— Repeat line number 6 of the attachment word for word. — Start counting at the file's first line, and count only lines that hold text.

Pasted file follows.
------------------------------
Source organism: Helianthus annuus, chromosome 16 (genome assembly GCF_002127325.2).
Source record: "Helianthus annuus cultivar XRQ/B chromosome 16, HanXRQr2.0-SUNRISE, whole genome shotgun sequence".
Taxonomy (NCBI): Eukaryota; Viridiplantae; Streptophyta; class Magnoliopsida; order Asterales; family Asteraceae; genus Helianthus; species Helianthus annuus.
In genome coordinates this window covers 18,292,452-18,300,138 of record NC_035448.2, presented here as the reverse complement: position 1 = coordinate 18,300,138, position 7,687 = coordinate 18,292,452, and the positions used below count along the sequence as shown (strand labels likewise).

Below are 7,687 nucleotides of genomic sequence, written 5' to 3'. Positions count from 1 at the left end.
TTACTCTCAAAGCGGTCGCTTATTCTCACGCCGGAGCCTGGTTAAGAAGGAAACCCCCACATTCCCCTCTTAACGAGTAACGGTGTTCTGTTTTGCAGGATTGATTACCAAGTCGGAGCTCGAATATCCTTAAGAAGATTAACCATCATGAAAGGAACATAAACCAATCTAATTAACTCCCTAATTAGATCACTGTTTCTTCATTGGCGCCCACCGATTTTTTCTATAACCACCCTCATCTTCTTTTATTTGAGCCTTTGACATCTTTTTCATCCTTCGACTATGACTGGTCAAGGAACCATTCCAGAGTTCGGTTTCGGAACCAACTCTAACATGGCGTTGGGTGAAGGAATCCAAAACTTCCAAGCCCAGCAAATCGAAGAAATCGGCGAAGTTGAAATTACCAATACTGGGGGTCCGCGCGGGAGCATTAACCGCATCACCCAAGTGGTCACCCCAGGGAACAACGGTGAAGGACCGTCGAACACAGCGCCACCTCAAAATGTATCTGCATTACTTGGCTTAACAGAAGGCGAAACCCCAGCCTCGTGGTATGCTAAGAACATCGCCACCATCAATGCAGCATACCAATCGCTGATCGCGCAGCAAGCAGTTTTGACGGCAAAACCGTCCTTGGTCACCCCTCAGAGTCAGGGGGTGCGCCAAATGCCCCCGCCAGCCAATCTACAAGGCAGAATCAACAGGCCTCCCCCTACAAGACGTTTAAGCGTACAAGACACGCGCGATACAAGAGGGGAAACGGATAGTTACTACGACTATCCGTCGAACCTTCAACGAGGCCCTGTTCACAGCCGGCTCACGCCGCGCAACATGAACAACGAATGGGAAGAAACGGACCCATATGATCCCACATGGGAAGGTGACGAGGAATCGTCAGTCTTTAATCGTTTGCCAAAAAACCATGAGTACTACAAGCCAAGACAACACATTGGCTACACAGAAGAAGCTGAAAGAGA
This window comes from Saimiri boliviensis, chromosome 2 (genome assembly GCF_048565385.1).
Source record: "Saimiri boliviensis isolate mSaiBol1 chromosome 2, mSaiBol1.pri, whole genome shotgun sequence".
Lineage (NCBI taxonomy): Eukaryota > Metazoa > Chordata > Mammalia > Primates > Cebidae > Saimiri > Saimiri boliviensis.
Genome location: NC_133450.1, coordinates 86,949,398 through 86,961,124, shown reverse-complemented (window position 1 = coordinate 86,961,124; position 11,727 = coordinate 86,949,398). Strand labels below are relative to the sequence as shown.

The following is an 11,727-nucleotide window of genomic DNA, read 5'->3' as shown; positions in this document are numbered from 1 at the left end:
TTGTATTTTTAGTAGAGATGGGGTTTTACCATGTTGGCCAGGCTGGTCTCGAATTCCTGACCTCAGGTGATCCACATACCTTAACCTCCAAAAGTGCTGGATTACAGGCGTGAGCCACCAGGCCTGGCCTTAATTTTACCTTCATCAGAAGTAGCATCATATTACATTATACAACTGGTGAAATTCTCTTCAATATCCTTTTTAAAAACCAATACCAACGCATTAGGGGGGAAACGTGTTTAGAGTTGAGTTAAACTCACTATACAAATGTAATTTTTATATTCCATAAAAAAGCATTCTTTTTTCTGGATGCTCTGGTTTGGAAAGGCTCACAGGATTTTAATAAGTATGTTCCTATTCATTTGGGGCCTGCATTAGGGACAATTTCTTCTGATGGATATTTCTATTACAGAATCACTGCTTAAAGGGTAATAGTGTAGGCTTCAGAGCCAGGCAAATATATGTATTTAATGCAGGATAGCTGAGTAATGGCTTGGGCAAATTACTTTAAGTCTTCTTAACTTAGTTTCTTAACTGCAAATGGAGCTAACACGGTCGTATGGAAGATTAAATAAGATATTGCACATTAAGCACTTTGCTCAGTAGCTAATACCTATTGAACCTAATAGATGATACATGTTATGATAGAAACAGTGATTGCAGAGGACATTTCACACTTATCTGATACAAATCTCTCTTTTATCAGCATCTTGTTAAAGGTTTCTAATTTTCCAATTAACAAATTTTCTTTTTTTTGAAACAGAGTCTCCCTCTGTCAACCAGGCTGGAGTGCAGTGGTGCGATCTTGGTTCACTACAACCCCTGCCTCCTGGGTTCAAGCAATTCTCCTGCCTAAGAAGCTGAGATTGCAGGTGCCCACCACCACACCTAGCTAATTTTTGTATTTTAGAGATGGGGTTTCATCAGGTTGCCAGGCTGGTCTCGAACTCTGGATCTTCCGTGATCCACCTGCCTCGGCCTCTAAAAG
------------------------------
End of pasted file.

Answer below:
TTACTCTCAAAGCGGTCGCTTATTCTCACGCCGGAGCCTGGTTAAGAAGGAAACCCCCACATTCCCCTCTTAACGAGTAACGGTGTTCTGTTTTGCAGGATTGATTACCAAGTCGGAGCTCGAATATCCTTAAGAAGATTAACCATCATGAAAGGAACATAAACCAATCTAATTAACTCCCTAATTAGATCACTGTTTCTTCATTGGCGCCCACCGATTTTTTCTATAACCACCCTCATCTTCTTTTATTTGAGCCTTTGACATCTTTTTCATCCTTCGACTATGACTGGTCAAGGAACCATTCCAGAGTTCGGTTTCGGAACCAACTCTAACATGGCGTTGGGTGAAGGAATCCAAAACTTCCAAGCCCAGCAAATCGAAGAAATCGGCGAAGTTGAAATTACCAATACTGGGGGTCCGCGCGGGAGCATTAACCGCATCACCCAAGTGGTCACCCCAGGGAACAACGGTGAAGGACCGTCGAACACAGCGCCACCTCAAAATGTATCTGCATTACTTGGCTTAACAGAAGGCGAAACCCCAGCCTCGTGGTATGCTAAGAACATCGCCACCATCAATGCAGCATACCAATCGCTGATCGCGCAGCAAGCAGTTTTGACGGCAAAACCGTCCTTGGTCACCCCTCAGAGTCAGGGGGTGCGCCAAATGCCCCCGCCAGCCAATCTACAAGGCAGAATCAACAGGCCTCCCCCTACAAGACGTTTAAGCGTACAAGACACGCGCGATACAAGAGGGGAAACGGATAGTTACTACGACTATCCGTCGAACCTTCAACGAGGCCCTGTTCACAGCCGGCTCACGCCGCGCAACATGAACAACGAATGGGAAGAAACGGACCCATATGATCCCACATGGGAAGGTGACGAGGAATCGTCAGTCTTTAATCGTTTGCCAAAAAACCATGAGTACTACAAGCCAAGACAACACATTGGCTACACAGAAGAAGCTGAAAGAGA